Sophia- divine wisdom, and justice in seventeenth-century Russia

Christoph Witzenrath

Research output: Contribution to journalArticle

Abstract

The foundation of the Siberian archbishopric forms the backdrop of a discussion of S.U. Shakhovskoi's Divine Wisdom service, employing postmodern legal philosophy to discuss how he addresses structural uncertainty in court, the aporia of justice. He expounds the limitations of the ruler as finite human being facing the infinite and immediate demands of justice: its procedural aspect appears as an image of the path; its urgent aspect is addressed by the idea that Wisdom aids the ruler, but remains a mystery. Shakhovskoi's views contrast with Ivan IV's, who believed in his direct access as tsar to Divine Wisdom, repudiating his boyars' 'wise' advice in favour of populism and violent purification. Social practices gave meaning to representations of Wisdom in multiple ways. In Siberia, cossacks deposed voevodas who refused to listen and submit to common aims. The first archbishop institutionalised these interpretations, thereby popularising Wisdom. Using the image of the path, representations of Wisdom referred to the spatial dimension of justice in an expanding empire, postponing the tsar's final discretion.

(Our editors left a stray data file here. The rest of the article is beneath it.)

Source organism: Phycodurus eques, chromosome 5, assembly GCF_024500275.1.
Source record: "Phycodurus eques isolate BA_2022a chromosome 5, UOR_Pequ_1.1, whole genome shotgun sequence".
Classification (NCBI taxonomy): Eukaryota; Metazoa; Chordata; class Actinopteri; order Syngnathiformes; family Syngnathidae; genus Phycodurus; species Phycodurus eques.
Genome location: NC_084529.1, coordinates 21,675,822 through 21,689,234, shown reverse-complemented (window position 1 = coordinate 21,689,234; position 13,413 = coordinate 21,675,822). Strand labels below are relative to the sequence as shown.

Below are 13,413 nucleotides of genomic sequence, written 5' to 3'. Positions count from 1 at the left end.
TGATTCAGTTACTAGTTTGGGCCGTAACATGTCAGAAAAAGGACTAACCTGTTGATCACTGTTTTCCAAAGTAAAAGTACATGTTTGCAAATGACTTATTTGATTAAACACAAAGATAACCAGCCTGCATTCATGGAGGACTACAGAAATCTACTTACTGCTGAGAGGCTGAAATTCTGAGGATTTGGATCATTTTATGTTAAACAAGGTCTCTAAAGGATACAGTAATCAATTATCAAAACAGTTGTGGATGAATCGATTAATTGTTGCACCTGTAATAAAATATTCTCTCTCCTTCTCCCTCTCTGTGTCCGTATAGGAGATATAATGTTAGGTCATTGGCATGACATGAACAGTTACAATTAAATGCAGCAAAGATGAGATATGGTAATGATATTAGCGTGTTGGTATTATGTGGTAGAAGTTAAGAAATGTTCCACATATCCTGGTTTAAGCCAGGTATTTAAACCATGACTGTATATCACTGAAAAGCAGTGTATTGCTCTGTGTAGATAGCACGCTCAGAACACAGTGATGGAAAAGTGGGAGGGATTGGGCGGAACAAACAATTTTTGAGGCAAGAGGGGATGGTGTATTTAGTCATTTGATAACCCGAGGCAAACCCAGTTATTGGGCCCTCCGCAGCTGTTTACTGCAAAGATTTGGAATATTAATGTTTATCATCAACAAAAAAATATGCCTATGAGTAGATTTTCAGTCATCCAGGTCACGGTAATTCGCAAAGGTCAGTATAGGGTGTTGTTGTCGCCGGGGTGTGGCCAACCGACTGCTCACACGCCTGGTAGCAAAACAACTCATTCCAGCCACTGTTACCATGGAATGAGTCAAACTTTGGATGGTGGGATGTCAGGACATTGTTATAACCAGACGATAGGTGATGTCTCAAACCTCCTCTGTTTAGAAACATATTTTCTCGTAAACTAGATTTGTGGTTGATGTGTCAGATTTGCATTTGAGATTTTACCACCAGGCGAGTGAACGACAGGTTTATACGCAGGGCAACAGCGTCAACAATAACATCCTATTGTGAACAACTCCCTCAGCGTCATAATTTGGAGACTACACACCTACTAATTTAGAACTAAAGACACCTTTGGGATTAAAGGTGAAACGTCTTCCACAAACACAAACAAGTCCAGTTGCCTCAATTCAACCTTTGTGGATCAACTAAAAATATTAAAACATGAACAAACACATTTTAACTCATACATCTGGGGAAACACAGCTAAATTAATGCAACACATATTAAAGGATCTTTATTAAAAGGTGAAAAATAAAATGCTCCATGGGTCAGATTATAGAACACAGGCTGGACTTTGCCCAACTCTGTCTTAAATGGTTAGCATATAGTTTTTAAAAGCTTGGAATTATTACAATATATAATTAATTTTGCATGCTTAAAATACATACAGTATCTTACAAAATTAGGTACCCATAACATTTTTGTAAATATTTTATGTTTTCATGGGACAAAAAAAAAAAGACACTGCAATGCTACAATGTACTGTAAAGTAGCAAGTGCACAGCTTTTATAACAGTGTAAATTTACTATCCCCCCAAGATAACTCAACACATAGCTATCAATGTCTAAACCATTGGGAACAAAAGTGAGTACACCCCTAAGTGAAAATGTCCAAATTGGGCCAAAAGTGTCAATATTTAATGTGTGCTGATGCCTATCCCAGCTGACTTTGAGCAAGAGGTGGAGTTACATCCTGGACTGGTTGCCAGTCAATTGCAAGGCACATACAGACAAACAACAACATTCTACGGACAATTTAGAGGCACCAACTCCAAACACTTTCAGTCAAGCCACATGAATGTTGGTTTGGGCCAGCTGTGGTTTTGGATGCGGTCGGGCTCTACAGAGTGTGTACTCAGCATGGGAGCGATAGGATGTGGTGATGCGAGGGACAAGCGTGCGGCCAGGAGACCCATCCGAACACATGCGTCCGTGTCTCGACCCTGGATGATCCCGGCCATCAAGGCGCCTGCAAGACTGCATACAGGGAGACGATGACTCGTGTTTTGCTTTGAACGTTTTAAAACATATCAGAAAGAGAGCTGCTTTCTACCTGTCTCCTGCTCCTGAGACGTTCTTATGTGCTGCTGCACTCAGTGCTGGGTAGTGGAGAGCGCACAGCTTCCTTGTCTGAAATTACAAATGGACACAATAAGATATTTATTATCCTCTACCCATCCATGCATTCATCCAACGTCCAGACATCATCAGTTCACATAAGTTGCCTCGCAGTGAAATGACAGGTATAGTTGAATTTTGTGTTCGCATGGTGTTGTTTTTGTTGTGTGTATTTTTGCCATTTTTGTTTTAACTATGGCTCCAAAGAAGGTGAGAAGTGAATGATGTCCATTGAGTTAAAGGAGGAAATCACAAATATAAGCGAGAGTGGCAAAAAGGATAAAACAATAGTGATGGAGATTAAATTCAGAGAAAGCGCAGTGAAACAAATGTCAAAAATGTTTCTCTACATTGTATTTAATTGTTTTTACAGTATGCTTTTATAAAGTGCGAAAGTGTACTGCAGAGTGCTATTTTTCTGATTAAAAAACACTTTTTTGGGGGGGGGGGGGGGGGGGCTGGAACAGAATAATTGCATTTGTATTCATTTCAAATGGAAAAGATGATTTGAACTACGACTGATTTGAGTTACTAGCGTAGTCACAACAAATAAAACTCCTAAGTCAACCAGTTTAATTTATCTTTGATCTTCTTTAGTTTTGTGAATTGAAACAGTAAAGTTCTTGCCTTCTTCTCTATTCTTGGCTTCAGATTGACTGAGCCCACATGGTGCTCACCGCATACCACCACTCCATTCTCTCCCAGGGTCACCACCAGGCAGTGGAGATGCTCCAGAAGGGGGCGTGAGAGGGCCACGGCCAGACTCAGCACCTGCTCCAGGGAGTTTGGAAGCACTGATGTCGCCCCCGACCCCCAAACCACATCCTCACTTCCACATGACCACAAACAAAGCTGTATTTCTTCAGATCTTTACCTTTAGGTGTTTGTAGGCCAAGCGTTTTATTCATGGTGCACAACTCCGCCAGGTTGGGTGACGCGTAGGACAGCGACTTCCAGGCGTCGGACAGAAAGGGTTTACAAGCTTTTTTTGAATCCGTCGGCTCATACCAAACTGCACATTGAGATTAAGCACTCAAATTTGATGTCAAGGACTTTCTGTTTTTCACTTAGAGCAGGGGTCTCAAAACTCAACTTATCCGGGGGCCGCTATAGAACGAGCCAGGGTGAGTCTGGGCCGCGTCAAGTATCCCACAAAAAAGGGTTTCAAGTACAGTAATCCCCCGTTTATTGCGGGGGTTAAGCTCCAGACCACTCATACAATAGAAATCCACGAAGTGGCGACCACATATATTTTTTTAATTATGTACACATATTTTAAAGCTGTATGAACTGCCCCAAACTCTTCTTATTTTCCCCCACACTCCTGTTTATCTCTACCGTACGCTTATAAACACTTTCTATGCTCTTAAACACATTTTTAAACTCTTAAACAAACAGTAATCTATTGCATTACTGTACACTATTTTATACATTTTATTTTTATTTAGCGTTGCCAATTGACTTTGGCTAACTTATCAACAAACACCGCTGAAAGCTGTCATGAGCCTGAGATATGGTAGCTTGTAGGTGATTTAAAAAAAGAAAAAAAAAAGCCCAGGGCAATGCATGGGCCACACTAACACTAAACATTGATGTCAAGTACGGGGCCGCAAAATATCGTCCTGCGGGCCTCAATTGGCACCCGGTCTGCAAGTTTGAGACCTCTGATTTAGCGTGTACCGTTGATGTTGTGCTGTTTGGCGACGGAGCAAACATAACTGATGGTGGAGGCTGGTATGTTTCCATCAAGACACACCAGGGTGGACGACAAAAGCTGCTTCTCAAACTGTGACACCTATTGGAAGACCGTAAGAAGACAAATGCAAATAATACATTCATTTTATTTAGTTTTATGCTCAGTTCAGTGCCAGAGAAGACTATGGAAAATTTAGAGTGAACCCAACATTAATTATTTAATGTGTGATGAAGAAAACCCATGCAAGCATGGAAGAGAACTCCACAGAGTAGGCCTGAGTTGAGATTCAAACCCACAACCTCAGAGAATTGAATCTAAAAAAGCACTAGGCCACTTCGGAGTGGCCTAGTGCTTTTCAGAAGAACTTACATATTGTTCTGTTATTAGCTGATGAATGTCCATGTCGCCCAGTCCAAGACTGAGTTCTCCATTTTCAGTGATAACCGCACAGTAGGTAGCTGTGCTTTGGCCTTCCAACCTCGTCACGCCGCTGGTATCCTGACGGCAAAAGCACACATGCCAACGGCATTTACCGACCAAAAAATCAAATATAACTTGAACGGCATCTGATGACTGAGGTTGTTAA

Original languageEnglish
Pages (from-to)409-429
Number of pages22
JournalCahiers du Monde Russe
Volume50
Issue number2-3
Publication statusPublished - 2009

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